Workouts like P90x and ClassPass are increasingly popular for promising to help sculpt a desirable body. They both promote and utilize the theory of muscle confusion, which states that in order to get results, your muscles need to become “confused” by switching up the exercises. This prevents your muscles from adapting and plateauing. Though, despite the workout regimens’ enduring popularity, some experts purport that muscle confusion doesn’t actually work. [1]

In order to shed fat and gain muscle, the body needs to do something called “progressive overload.” This means that in order to get the results you’re after, you will have to constantly push your limit. This means progressively lifting more weights or working out for longer periods of time. [2]

Many people who embark on muscle confusion-based workouts do end up seeing results, but some are saying that this is merely because workouts become progressively more difficult as the program continues.

But why does the muscle confusion myth endure? Many believe that it is partly because people have short attention spans. Doing the same workout every day and gradually increasing it can be boring to the majority of people. Therefore, muscle confusion offers the variety that makes people want to stick with the program until they begin to see results.

And while muscle confusion may be less-than-accurate, it is still undoubtedly profitable. P90x has sold more than 5 million copies of its program. ClassPass, a popular muscle confusion-based workout system, brought in over $60 million in revenue in 2015 alone.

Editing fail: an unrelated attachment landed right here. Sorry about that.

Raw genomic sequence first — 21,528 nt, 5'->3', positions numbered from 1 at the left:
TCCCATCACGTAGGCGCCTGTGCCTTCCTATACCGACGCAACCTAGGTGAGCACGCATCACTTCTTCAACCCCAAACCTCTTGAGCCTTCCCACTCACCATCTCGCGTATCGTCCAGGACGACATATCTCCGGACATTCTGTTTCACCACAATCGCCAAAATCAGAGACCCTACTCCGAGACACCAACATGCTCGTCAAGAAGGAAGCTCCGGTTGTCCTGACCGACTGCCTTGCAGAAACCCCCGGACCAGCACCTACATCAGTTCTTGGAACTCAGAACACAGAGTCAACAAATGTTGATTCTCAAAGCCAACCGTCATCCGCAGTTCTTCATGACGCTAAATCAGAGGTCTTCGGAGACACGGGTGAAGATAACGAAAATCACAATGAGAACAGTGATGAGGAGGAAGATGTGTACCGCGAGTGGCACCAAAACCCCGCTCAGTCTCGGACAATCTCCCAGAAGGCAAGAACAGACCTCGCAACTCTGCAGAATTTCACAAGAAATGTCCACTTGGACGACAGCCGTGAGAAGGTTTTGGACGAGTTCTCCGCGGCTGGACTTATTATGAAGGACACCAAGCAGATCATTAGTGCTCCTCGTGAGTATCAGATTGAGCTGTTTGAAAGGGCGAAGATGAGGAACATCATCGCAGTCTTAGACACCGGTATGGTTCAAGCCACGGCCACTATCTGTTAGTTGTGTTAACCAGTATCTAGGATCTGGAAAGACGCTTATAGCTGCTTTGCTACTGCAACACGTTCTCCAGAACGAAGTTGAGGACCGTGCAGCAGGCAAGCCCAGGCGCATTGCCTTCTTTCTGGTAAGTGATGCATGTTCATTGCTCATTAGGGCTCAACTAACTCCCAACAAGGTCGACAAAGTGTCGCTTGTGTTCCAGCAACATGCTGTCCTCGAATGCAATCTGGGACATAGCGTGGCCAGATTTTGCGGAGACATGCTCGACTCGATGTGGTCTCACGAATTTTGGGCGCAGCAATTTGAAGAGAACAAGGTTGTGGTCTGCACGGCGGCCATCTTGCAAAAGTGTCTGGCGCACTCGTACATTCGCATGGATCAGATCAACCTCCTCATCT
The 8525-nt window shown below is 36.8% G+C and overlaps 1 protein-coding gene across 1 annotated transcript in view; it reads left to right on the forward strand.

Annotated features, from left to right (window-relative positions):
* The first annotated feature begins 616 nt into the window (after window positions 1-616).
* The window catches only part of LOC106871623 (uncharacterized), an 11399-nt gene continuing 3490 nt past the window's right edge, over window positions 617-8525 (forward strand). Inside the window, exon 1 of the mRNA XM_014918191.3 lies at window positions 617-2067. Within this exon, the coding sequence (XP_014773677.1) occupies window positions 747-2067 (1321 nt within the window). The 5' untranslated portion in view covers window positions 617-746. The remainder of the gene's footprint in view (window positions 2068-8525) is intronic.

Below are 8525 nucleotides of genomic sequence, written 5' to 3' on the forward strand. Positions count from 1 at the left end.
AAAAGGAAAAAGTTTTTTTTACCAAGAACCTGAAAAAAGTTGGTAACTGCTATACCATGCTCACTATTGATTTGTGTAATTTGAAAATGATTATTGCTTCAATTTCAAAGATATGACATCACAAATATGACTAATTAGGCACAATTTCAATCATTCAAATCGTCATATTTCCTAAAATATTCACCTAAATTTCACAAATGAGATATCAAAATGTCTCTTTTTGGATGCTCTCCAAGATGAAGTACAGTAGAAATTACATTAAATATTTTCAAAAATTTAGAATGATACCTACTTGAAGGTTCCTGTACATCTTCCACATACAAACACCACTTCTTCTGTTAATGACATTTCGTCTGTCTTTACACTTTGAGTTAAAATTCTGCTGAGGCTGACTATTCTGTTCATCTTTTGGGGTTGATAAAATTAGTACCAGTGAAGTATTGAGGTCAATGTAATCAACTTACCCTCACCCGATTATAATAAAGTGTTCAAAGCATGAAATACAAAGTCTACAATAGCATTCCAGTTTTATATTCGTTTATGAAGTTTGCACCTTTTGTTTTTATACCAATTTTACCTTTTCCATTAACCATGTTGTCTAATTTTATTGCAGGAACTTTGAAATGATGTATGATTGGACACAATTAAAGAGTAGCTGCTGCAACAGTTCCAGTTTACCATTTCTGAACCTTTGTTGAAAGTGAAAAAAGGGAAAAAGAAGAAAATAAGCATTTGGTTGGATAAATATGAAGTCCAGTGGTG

Brett Bartholomew, CSCS*D, director of performance at Unbreakable, a Los Angeles gym, says of the popular myth:

“All the crap you hear about your body needing a different stimulus each week or a new ‘workout of the day’ is garbage. The number-one reason people don’t get results is that they don’t have the attention span to stick with something.” [1]

There are certainly many systems that will yield results in the fitness arena, but one thing is certain: for those who want to reap the rewards of their new bodies, patience may be difficult, but it is key. It can take months, or even years, of hard work and dedication to get the body you’ve been looking for. But with the proper motivation and glimpse into the future-you, these goals are surely attainable. [3]

Sources:

[1] Yahoo.com

[2] FitMole

[3] GQ


Storable Food


About Anna Scanlon:
Anna Scanlon is an author of YA and historical fiction and a PhD student at the University of Leicester where she is finishing her degree in modern history.